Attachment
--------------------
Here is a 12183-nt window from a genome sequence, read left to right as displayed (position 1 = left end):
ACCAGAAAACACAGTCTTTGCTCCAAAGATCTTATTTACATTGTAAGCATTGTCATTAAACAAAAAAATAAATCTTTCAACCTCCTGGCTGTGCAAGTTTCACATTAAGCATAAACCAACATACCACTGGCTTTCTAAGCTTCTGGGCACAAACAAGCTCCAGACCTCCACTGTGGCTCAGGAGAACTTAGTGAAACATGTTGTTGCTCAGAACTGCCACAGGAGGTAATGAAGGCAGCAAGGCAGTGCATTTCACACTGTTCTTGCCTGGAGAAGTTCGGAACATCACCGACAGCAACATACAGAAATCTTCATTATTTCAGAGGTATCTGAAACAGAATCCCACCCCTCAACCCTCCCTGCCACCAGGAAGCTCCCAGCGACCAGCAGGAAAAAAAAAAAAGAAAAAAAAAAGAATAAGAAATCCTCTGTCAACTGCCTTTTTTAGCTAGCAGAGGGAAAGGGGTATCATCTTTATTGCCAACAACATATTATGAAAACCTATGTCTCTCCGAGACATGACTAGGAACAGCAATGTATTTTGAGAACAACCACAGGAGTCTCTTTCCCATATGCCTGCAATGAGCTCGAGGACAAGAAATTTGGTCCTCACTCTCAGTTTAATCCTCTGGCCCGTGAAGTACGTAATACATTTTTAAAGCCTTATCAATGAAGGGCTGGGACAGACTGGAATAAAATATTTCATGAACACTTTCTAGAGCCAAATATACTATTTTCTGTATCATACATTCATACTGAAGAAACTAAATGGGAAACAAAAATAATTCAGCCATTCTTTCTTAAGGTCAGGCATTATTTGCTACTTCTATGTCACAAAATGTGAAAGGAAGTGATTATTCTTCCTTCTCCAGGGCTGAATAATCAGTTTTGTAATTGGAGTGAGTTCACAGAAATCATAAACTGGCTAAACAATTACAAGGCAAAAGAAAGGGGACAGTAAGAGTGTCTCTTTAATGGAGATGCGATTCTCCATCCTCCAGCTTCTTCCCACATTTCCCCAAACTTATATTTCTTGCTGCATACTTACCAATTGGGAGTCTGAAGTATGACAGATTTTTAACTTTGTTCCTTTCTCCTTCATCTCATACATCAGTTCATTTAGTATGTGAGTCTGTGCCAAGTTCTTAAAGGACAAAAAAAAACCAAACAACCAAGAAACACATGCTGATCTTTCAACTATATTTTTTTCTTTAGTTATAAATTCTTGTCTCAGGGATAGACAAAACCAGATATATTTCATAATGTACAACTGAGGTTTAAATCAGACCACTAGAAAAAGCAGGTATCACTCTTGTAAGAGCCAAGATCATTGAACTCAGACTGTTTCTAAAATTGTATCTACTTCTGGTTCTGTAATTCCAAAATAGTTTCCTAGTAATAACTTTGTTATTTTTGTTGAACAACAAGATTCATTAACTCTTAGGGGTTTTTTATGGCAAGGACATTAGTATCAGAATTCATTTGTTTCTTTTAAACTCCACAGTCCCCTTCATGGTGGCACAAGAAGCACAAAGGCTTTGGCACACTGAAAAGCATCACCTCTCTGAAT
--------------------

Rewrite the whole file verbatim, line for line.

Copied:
Here is a 12183-nt window from a genome sequence, read left to right as displayed (position 1 = left end):
ACCAGAAAACACAGTCTTTGCTCCAAAGATCTTATTTACATTGTAAGCATTGTCATTAAACAAAAAAATAAATCTTTCAACCTCCTGGCTGTGCAAGTTTCACATTAAGCATAAACCAACATACCACTGGCTTTCTAAGCTTCTGGGCACAAACAAGCTCCAGACCTCCACTGTGGCTCAGGAGAACTTAGTGAAACATGTTGTTGCTCAGAACTGCCACAGGAGGTAATGAAGGCAGCAAGGCAGTGCATTTCACACTGTTCTTGCCTGGAGAAGTTCGGAACATCACCGACAGCAACATACAGAAATCTTCATTATTTCAGAGGTATCTGAAACAGAATCCCACCCCTCAACCCTCCCTGCCACCAGGAAGCTCCCAGCGACCAGCAGGAAAAAAAAAAAAGAAAAAAAAAAGAATAAGAAATCCTCTGTCAACTGCCTTTTTTAGCTAGCAGAGGGAAAGGGGTATCATCTTTATTGCCAACAACATATTATGAAAACCTATGTCTCTCCGAGACATGACTAGGAACAGCAATGTATTTTGAGAACAACCACAGGAGTCTCTTTCCCATATGCCTGCAATGAGCTCGAGGACAAGAAATTTGGTCCTCACTCTCAGTTTAATCCTCTGGCCCGTGAAGTACGTAATACATTTTTAAAGCCTTATCAATGAAGGGCTGGGACAGACTGGAATAAAATATTTCATGAACACTTTCTAGAGCCAAATATACTATTTTCTGTATCATACATTCATACTGAAGAAACTAAATGGGAAACAAAAATAATTCAGCCATTCTTTCTTAAGGTCAGGCATTATTTGCTACTTCTATGTCACAAAATGTGAAAGGAAGTGATTATTCTTCCTTCTCCAGGGCTGAATAATCAGTTTTGTAATTGGAGTGAGTTCACAGAAATCATAAACTGGCTAAACAATTACAAGGCAAAAGAAAGGGGACAGTAAGAGTGTCTCTTTAATGGAGATGCGATTCTCCATCCTCCAGCTTCTTCCCACATTTCCCCAAACTTATATTTCTTGCTGCATACTTACCAATTGGGAGTCTGAAGTATGACAGATTTTTAACTTTGTTCCTTTCTCCTTCATCTCATACATCAGTTCATTTAGTATGTGAGTCTGTGCCAAGTTCTTAAAGGACAAAAAAAAACCAAACAACCAAGAAACACATGCTGATCTTTCAACTATATTTTTTTCTTTAGTTATAAATTCTTGTCTCAGGGATAGACAAAACCAGATATATTTCATAATGTACAACTGAGGTTTAAATCAGACCACTAGAAAAAGCAGGTATCACTCTTGTAAGAGCCAAGATCATTGAACTCAGACTGTTTCTAAAATTGTATCTACTTCTGGTTCTGTAATTCCAAAATAGTTTCCTAGTAATAACTTTGTTATTTTTGTTGAACAACAAGATTCATTAACTCTTAGGGGTTTTTTATGGCAAGGACATTAGTATCAGAATTCATTTGTTTCTTTTAAACTCCACAGTCCCCTTCATGGTGGCACAAGAAGCACAAAGGCTTTGGCACACTGAAAAGCATCACCTCTCTGAAT